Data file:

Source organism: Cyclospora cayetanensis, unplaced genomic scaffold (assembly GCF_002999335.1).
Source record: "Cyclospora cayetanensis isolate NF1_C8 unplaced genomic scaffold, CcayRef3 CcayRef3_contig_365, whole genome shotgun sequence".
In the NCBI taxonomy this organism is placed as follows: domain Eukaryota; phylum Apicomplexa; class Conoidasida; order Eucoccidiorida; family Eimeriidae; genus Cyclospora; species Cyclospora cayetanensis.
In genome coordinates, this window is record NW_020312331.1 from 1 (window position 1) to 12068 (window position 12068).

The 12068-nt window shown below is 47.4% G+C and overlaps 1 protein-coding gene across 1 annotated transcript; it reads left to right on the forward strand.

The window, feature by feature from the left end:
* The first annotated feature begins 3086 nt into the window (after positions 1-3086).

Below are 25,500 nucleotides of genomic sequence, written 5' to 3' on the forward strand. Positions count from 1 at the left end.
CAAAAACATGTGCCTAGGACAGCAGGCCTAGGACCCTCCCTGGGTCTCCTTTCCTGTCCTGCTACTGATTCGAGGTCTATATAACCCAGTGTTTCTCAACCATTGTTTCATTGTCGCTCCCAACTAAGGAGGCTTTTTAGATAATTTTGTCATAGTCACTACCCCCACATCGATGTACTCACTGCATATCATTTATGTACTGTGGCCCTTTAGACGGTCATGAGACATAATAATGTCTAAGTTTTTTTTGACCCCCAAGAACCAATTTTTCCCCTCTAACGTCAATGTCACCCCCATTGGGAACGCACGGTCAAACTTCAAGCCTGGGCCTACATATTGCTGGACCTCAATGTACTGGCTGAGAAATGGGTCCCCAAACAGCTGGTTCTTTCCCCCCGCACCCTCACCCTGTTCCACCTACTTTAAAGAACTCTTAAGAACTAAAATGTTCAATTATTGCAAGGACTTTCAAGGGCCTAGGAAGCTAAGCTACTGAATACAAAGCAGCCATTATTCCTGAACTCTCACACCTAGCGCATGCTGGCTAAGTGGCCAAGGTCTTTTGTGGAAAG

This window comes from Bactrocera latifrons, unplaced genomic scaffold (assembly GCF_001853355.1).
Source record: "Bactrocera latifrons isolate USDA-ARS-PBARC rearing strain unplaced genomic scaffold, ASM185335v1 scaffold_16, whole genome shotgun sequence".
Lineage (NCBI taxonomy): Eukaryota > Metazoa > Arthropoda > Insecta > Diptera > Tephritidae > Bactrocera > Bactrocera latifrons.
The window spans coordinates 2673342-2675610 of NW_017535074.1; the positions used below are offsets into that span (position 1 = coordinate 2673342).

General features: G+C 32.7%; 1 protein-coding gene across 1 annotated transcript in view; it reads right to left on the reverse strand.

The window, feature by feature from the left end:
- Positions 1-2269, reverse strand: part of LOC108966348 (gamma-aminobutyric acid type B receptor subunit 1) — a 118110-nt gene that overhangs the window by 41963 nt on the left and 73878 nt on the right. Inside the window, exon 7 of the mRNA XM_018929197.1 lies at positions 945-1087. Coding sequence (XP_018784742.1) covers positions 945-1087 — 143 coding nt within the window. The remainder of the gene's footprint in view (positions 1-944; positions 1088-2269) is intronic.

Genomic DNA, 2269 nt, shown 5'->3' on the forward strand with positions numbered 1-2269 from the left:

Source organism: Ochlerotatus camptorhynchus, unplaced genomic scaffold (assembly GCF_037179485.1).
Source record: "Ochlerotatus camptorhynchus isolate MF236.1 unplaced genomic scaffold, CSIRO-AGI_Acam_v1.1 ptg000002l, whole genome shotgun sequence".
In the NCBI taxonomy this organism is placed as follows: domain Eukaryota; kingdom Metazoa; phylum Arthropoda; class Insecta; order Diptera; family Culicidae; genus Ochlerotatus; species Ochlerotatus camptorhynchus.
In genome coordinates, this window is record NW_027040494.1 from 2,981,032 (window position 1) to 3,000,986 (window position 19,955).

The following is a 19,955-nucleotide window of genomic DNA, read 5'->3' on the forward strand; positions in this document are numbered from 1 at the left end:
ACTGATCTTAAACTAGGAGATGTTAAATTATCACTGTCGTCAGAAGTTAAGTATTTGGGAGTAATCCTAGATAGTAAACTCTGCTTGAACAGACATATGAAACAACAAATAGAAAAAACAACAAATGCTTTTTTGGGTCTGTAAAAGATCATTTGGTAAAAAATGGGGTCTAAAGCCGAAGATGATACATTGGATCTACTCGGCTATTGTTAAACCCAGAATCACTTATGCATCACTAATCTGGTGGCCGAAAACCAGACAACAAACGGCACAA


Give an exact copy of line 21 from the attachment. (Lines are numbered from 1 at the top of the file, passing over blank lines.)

In genome coordinates, this window is record NW_027040494.1 from 2,981,032 (window position 1) to 3,000,986 (window position 19,955).